Appropriateness of red blood cell transfusion in Australasian intensive care practice

French, Craig J., Bellomo, Rinaldo, Finfer, Simon R., Lipman, Jeffery, Chapman, Marianne, Boyce, Neil W. and ANZICS Clinical Trials Group (2002) Appropriateness of red blood cell transfusion in Australasian intensive care practice. Medical Journal Australia, 177 10: 548-551.


Author French, Craig J.
Bellomo, Rinaldo
Finfer, Simon R.
Lipman, Jeffery
Chapman, Marianne
Boyce, Neil W.
ANZICS Clinical Trials Group
Title Appropriateness of red blood cell transfusion in Australasian intensive care practice
Journal name Medical Journal Australia   Check publisher's open access policy
ISSN 0025-729X
1326-5377
Publication date 2002-11-18
Sub-type Article (original research)
Volume 177
Issue 10
Start page 548
End page 551
Total pages 4
Place of publication Sydney
Publisher Australasian Medical Publishing Co.
Language eng
Subject 110202 Haematology
110310 Intensive Care
Abstract Objective: To determine the incidence and appropriateness of use of allogenic packed red blood cell (RBC) transfusion in Australian and New Zealand intensive care practice. Setting:Intensive care units of 18 Australian and New Zealand hospitals: March 2001. Design: Prospective, observational, multicentre study. Methods: All admissions to participating intensive care units were screened and all patients who received a transfusion of RBC were enrolled. The indications for transfusion were recorded and compared with Australian National Health and Medical Research Council guidelines. Transfusions conforming to these guidelines were deemed appropriate. Main outcome measures: RBC transfusion in intensive care and transfusion appropriateness. Results: 1808 admissions to intensive care units were screened: 357 (19.8%) admissions (350 patients) received an RBC transfusion while in intensive care. Overall, 1464 RBC units were administered in intensive care on 576 transfusion days. The most common indications for transfusion were acute bleeding (60.1%; 880/1464) and diminished physiological reserve (28.9%; 423/1464). The rate of inappropriate transfusion was 3.0% (44/1464). Diminished physiological reserve with haemogloblin level ≥ 100 g/L was the indication in 50% (22/44) of inappropriate transfusions; no indication was provided for 31% (15/44). Conclusion: The rate of inappropriate transfusion in Australian and New Zealand intensive care units in 2001 was remarkably low. Transfusion of allogenic packed red blood cells (RBC) is common in intensive care units (ICU), but prospective epide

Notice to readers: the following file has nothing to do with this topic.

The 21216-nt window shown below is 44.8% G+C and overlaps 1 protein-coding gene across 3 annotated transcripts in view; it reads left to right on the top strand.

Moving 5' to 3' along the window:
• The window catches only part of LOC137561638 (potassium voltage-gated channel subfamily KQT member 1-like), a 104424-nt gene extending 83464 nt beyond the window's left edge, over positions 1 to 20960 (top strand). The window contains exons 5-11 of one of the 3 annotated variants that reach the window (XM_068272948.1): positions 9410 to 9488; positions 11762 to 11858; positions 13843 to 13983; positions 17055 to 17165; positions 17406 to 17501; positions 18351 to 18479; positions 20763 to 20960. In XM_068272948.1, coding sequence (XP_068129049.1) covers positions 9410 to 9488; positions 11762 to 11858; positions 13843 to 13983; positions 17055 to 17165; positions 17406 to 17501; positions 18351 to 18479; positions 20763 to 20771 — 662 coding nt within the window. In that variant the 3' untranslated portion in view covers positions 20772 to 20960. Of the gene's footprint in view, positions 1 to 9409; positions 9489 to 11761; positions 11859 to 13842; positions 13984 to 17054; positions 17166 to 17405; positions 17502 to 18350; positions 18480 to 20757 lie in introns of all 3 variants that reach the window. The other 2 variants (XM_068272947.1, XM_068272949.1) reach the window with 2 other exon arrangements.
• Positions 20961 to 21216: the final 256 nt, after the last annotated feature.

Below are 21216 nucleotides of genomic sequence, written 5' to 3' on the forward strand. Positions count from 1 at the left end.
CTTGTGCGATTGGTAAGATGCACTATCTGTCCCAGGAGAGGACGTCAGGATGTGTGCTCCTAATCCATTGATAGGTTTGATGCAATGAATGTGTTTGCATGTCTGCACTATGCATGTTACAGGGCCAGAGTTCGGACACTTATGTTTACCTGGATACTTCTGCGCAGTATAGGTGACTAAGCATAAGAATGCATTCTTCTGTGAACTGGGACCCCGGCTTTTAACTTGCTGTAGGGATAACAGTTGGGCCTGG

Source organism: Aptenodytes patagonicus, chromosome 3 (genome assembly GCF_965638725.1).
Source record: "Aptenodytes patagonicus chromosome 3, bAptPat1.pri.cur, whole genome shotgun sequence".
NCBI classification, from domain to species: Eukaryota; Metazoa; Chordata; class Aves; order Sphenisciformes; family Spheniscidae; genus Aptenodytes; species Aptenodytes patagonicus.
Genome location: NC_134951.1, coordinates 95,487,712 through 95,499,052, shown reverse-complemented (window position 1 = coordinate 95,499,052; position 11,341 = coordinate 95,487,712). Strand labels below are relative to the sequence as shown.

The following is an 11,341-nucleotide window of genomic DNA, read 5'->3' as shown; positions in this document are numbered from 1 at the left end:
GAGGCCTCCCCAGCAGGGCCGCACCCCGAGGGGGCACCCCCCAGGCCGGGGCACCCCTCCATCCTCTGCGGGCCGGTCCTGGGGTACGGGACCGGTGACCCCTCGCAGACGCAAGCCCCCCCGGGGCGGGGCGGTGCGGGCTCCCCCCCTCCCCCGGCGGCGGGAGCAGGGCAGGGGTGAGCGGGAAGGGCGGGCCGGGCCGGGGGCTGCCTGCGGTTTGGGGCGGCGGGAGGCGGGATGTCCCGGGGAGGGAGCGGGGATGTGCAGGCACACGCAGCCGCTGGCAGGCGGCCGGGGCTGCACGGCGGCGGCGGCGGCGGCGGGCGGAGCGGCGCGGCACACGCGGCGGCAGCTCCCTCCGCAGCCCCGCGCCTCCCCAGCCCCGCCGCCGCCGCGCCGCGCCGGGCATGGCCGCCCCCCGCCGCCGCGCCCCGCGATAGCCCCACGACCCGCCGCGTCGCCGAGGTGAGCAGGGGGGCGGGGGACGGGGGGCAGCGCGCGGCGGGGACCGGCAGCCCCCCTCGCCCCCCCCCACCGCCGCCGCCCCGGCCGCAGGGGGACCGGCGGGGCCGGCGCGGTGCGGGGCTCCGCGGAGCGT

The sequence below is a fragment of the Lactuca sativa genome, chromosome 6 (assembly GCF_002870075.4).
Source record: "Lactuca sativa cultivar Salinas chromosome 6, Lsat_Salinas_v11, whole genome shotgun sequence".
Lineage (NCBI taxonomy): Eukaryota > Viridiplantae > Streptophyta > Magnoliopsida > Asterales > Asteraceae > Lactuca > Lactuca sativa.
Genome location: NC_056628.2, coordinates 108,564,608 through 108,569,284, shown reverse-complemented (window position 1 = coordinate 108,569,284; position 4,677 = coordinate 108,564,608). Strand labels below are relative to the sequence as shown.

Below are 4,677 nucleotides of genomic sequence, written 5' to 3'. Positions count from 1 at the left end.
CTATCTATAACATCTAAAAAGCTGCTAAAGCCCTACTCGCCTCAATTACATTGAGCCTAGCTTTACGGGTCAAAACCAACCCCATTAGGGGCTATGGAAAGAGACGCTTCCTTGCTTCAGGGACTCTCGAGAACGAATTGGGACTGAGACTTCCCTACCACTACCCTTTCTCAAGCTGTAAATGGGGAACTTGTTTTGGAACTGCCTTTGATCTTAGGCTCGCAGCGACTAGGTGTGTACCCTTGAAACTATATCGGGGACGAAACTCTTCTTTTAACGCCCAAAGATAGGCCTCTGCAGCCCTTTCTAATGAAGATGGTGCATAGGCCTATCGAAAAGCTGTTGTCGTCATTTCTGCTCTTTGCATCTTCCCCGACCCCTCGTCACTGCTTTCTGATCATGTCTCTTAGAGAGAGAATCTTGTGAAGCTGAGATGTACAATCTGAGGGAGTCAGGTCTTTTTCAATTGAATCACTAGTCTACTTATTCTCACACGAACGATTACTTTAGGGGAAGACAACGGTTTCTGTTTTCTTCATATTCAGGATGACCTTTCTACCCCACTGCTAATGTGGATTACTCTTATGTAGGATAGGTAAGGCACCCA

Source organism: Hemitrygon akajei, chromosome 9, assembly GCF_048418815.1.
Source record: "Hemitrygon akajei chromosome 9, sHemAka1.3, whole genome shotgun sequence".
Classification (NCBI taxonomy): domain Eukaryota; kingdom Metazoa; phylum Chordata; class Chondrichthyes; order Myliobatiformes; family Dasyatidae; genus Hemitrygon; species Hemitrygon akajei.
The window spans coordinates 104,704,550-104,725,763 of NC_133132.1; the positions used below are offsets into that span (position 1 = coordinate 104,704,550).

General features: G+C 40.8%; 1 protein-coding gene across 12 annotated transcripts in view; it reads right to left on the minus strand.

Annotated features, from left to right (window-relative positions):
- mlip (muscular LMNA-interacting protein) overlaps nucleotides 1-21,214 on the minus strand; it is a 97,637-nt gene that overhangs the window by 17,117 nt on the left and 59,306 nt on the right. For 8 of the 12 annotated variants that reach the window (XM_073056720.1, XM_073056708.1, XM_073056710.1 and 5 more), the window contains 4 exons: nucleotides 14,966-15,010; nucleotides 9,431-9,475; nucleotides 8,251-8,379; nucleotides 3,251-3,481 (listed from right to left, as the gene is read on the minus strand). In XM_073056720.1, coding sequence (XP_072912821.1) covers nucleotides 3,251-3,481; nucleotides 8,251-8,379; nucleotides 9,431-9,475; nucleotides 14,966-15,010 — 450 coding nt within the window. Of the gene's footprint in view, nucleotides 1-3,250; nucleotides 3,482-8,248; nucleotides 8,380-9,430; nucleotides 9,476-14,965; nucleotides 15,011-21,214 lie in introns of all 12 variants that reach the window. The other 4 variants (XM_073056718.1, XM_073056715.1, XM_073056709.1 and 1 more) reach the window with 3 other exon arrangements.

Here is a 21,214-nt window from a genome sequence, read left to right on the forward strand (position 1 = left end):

Keyword Medicine - Australia
Q-Index Code C1
Q-Index Status Provisional Code
Institutional Status Unknown

Document type: Journal Article
Sub-type: Article (original research)
Collections: Excellence in Research Australia (ERA) - Collection
School of Medicine Publications
 
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Created: Thu, 19 Mar 2009, 22:28:28 EST by Ms Karen Naughton on behalf of Anaesthesiology and Critical Care - RBWH